I am going to have to try that — I love reading resource material and non-fiction; it really helps my writing. I suspect I would actually acquire non-fiction books I picked up for free because they’re of practical use. I’d also ‘shop’ for them a bit differently too, I think — I’d pick the ones I could apply to my writing.

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Jess Versteeg says May 31, 2013

eg: I got Death By Meeting by Pat Lencioni for free. Great book, well respected author!

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Leo says May 31, 2013

Very interesting thoughts. I never paid it much attention, but you are right. We all do invest a bit of ourselves into what we buy. And once we make the plunge, want to get our value…

I do have one exception to this “free” dichotomy, though. Since I am involved in a lot of writer’s groups, I get a lot of requests to be a “beta reader” for other writers’ completed novels. But perhaps this, too, is because I’ve invested time in building the relationship. And often have seen a work grow through multiple drafts across months of meetings.

That said, thanks for a thought provoking post.

Cheers,
Leo Walsh
Author of “even snow melts” (http://www.evensnowmelts.com/)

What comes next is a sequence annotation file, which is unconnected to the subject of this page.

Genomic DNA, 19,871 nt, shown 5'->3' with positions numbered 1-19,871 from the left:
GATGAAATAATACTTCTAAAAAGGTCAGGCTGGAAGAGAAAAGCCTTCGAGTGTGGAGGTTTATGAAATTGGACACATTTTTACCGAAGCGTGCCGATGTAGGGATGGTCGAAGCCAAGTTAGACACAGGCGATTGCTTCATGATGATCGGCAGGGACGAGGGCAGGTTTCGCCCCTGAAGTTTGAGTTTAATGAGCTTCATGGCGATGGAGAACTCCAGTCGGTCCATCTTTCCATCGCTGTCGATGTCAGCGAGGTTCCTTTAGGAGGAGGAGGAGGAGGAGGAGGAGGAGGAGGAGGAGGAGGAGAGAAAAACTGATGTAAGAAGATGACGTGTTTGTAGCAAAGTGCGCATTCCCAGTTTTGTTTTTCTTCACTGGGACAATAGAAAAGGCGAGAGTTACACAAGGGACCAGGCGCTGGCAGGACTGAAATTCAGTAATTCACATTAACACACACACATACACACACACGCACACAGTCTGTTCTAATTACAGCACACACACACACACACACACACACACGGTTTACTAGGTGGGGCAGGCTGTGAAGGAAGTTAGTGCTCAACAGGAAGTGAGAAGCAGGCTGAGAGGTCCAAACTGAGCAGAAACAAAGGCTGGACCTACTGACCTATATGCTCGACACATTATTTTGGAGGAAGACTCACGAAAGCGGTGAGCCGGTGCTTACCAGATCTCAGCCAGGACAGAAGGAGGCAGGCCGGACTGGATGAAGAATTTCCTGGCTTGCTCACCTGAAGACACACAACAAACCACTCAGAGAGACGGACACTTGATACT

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Elizabeth Whittaker says May 31, 2013

Actually, I don’t pay for a lot of my books right now, because of the library and lack of funds.

However, I find that those authors I like, I’ll pay for.

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Richard Levesque says May 31, 2013

I’ve given away around 10,000 copies of one of my novels during free days over the last 6 months. I know some people have read it and really enjoyed it–because I’ve heard from them directly–but I’m sure a large percentage are just sitting on people’s Kindles getting bumped in the queue by books with greater priority. On the other hand, the mass giveaways have been about the only thing that’s worked for me so far when it comes to getting my name “out there” as I try to develop a fan base. Interesting post–I’m sure many other readers feel the same way.

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Katie Cross says June 1, 2013

I’ve never seen this side of it, but I can sympathize with it. I don’t appreciate things I don’t work for as much either, and I hate gifts.

I still haven’t really let myself get into the kindle world, but from the books I’ve collected for free on my computer, I don’t read them as much either. I liked this different viewpoint, thanks!

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Rebecka Reddick says June 3, 2013

I see where you’re coming from on this one, but I usually only download free ebooks that I’m really interested in reading. I’ve acquired four or five excellent books on writing tips and social media marketing over the past few months. These are all books that I probably would have bought anyways, but if they’re free, even better for my wallet!
I have several hundred nonfiction books on my Kindle right now. I have been able to get most of them for free or on discount. Michael Gallagher’s blog fkbooksandtips.com is a great resource for finding out what’s free or discounted every day.